• Fairness and equity: You and your partner are giving equally to the relationship. Do you feel like you almost always give, or give in? Or do you expect your partner to do it your way? Healthy relationships involve give and take, compromise, and negotiation – by all parties.
  • Separate identities: Relationships are healthy when each individual shares their true self with their partner. Do you feel like you are losing yourself or your unique identity?
  • Effective communication: Don’t get caught in the trap of believing your partner should know what you want, need, mean, or feel. Humans are rarely good mind-readers, especially in intimate relationships. Do you and your partner take time to communicate? Does your partner really listen and work to understand you? Do you do this for your partner?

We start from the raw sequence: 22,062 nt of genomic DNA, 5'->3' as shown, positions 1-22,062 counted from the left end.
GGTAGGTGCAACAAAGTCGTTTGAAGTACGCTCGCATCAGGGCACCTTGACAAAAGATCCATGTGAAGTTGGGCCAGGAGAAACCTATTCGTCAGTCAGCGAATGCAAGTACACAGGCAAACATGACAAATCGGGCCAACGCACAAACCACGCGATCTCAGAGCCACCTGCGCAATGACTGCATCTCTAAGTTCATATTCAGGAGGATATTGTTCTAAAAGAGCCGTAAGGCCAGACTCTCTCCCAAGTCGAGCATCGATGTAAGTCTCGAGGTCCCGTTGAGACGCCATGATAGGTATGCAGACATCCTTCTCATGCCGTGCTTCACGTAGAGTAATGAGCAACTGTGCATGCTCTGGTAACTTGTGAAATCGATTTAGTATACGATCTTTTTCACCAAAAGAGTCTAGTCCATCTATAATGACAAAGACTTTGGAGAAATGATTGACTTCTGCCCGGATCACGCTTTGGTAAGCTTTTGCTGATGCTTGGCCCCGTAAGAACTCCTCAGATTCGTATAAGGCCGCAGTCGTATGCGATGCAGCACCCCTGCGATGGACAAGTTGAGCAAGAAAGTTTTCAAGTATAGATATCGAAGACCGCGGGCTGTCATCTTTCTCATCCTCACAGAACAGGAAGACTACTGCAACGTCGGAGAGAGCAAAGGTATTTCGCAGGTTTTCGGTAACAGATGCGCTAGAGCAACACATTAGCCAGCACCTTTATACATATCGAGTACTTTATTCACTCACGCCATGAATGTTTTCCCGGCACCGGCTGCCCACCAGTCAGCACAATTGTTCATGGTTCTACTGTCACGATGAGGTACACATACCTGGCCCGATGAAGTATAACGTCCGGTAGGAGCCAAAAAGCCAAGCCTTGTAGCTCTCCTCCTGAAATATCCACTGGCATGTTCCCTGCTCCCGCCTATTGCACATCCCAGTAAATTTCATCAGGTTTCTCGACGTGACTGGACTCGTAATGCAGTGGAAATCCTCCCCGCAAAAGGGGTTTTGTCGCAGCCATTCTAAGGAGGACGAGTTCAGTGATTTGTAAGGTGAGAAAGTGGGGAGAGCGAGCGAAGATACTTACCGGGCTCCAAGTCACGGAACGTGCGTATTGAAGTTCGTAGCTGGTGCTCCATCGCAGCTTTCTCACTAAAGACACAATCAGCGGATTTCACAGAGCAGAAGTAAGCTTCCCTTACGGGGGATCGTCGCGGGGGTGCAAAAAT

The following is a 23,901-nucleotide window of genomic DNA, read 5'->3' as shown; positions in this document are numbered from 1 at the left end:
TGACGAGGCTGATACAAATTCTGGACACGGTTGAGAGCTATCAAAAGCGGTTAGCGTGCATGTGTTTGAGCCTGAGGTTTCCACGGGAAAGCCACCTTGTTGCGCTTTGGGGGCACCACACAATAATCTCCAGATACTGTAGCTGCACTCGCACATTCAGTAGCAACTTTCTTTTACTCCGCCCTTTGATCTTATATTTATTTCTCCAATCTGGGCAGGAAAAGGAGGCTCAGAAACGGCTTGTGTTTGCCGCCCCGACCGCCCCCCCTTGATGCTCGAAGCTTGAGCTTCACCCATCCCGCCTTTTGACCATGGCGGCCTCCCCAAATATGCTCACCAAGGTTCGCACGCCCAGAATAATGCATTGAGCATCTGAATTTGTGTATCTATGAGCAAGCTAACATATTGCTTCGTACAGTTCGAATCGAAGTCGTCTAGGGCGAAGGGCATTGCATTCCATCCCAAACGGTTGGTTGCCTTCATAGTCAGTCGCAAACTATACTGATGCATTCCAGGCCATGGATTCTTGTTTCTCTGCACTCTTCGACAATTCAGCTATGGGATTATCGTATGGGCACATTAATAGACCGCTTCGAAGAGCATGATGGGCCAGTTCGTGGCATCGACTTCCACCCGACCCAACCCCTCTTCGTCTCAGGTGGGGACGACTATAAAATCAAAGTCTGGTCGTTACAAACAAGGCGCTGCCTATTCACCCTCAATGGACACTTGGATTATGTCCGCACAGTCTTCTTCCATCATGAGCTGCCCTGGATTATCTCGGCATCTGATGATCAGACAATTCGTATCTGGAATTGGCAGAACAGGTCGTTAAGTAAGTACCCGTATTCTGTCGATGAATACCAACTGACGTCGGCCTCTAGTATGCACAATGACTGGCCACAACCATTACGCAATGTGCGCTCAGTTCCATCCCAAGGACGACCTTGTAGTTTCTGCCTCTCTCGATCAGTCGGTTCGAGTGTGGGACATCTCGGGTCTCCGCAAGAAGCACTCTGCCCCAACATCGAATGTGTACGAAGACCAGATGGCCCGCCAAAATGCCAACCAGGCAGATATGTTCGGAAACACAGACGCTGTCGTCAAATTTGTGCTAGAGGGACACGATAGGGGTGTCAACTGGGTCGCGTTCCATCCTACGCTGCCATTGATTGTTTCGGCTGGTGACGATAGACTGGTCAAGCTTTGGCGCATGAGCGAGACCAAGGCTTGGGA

Harmful and Abusive Behaviors May Come in Many Forms, and May Include the Following

  • Intimidation: Actions, gestures, or facial expressions used to make another fearful.
  • Emotional Abuse: Name calling or humiliation causing the other to feel unworthy.
  • Isolation: Limiting interactions and information in order to establish control.
  • Minimizing, Denying, or Blaming: Making light of the abusive behaviors causing the other to doubt their own feelings or perceptions.
  • Dominance: Treating another as a lesser being and controlling all decisions.
  • Economic Abuse: Limiting another’s access to work, money, food, or other resources to exert control.
  • Coercion or Threats: Making threats to harm someone in order to control another’s behavior.
Healthy Sexual Relationships
Here are some rules for maintaining a healthy sexual relationship:
  • It is the responsibility of the person initiating sexual contact to ask for and clearly receive consent before acting.
  • If someone is impaired by alcohol or another substance, that person is considered unable to make clear decisions about consent. Initiating sexual contact with someone under the influence is a form of abuse.
  • If your partner expresses uncertainty or says no, it is your responsibility to STOP. Healthy sexual relationships are based on continuous communication about consent.